Monday, 7 June 2010

Framing the debate

Published in the Western Mail on 8th June 2010

As the debate over the timing of a referendum on further lawmaking powers for the Assembly intensifies,political expert LEE WATERS looks at the challenges that will inevitably face the ‘Yes’ campaign

THE delay to the referendum on further lawmaking powers for the Assembly is a disappointment to some. But it provides an opportunity to assemble an effective Yes campaign and, crucially, to shape its message.

While working as a student in the US Congress in Washington DC in the mid 1990s I remember one of President Clinton’s advisers saying that in modern political campaigns the opponents of change have an advantage.

As competition for people’s attention becomes fiercer, he said, it is much easier to frighten someone in 60 seconds than it is to inspire them.

And that is the difficult task before the Yes campaign. In the midst of a recession and an anti-politics mood, how can we motivate people about what is essentially a fairly narrow and technical question: Should we move from part three of the Government of Wales Act to part four?

The No campaigners have already proved themselves to be formidable exponents of doubt and fear. Though they present themselves as political innocents, the men and women behind the “True Wales” campaign are sophisticated political operators. And though opinion polls consistently show that they are out of touch with Welsh public opinion, once the date is named for a referendum they’ll be given an equal platform by the broadcasters.

So how should progressives deal with their backward looking pessimism? In my view the Yes campaign should concentrate on three themes:

1. It’s about the future

As flawed as the law-making system is, the referendum is not going to be about mechanics.

There are bags of evidence that the LCO system is not working, but it is of little interest to most voters. There is little profit in getting drawn into opaque arguments about the Government of Wales Act. The Yes campaign needs to focus on the future.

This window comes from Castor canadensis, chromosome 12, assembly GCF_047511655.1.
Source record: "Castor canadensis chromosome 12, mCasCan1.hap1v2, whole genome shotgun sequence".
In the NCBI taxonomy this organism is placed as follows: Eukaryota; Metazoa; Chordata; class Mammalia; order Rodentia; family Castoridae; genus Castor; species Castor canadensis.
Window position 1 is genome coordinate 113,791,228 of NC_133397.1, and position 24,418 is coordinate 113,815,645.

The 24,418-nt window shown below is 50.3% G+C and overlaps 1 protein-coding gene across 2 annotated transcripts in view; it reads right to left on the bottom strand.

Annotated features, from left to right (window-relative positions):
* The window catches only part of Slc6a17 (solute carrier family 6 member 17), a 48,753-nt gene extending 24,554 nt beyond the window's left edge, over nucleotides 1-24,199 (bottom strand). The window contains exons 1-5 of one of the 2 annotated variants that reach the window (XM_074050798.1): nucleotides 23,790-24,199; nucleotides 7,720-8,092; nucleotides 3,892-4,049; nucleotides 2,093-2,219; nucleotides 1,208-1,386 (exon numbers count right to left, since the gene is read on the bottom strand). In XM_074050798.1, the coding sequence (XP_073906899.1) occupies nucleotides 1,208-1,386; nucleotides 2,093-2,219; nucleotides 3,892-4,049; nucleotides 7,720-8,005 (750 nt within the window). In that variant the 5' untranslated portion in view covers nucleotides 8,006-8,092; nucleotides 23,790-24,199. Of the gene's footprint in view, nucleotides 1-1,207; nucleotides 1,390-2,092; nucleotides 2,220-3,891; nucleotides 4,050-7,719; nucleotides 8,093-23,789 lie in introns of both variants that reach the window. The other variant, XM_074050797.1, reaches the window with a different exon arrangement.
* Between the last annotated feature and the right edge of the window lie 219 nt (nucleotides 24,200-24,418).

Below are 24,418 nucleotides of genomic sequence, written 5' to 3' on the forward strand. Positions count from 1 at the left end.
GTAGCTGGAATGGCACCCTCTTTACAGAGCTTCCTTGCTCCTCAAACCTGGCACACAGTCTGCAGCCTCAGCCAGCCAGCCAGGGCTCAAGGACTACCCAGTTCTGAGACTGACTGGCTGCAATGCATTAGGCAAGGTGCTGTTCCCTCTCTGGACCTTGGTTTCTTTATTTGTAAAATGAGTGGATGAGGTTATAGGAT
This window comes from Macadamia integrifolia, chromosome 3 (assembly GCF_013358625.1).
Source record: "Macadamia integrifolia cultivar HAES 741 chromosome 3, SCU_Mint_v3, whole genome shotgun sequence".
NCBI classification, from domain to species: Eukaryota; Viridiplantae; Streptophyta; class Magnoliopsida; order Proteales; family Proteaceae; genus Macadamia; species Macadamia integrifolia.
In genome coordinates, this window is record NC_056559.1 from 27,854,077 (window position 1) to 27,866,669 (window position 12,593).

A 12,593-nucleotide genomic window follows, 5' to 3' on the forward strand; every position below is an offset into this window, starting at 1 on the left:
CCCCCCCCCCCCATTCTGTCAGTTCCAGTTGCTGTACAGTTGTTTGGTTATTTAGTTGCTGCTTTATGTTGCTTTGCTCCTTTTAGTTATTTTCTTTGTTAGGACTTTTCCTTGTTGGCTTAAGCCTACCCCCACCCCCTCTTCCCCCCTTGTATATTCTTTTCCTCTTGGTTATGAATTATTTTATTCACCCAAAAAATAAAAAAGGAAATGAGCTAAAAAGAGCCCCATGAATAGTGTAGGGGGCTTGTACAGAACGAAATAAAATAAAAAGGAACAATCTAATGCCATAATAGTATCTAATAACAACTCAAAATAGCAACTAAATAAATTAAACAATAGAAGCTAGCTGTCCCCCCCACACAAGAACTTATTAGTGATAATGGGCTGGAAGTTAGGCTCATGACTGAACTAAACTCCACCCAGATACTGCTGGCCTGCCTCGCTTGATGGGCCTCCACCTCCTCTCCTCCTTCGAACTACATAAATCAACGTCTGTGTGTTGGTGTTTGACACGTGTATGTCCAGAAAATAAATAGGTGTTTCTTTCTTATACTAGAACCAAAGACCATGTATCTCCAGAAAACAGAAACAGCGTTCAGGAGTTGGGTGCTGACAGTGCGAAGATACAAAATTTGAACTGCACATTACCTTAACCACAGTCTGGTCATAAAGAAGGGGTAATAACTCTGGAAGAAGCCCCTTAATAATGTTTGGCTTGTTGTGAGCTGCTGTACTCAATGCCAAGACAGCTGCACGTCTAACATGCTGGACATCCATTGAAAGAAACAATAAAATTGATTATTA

The No campaigners will dust off the Leo Abse playbook from the 1979 referendum campaign and conjure up the bogeymen of the past – the elites, the language fanatics, the constitutional obsessives, who care little about bread and butter issues in their quest for an independent Wales. But the Yes campaign must not be distracted by the dog whistle tactics of the 1970s. We must frame the debate to be about the future and not the past.

Over the last decade the Assembly has gradually grown in stature and confidence. A Yes vote will help take Wales forward, giving Wales a stronger voice. It will give those we elect the tools to protect our communities from Whitehall indifference.

Of course not everyone will agree. About a third of voters are currently thinking of voting No in the referendum. But opinion surveys by academics have consistently shown the number of people wanting to return to direct Whitehall rule is declining, and among younger generations especially, people increasingly look to the Assembly.

2. Hope not despair

We face tough times in the coming years and the Yes campaign must set out an optimistic vision for the future and contrast it with the backward-looking message of the No campaign.

Jobs for the boys; the slippery slope to separation; “the lavish trappings of Government” – these are the messages of the anti- devolutionists. These barren slogans represent the old politics of fear. What is the vision of the future offered by the No campaigners?

The choice is between a more confident Wales where young people don’t need to leave their communities in search of jobs and challenges, or a dependency culture where we look to others for solutions to our problems.

3. The consequences of voting No

The majority of voters want to see devolution succeed, but the No campaigners want to hobble our Assembly.

They present a No vote in the referendum as a risk-free venture. Defeat the elites, says Oxford-educated True Wales spokeswoman Rachel Banner, and let Assembly Members carry on as they are.

But staying as we are is not an option. If Wales votes no to the proposals for modest reform, the Assembly’s ability to stand up for Wales will begin to unravel.

We already know that London officials need little excuse to sideline Welsh affairs. Indeed, Wales’ former top civil servant, Sir Jon Shortridge, has described in detail how awareness of the needs of Wales in Whitehall is poor. The UK Cabinet Secretary put the failure to take Welsh interests into account down to “forgetful- ness” among Whitehall chiefs.

If there is a no vote, the slow and complicated system of law-making will get worse.

The holes in the devolution settlement will be exploited. Whitehall mandarins will become even more absent- minded about Wales if they feel they have a green light to frustrate the Assembly.

So the status quo is not an option. Forward or back, that’s the option. And let’s not pretend otherwise.

Lee Waters is a former Chief Political Correspondent for ITV Wales and is editor of the Bevan Foundation blog

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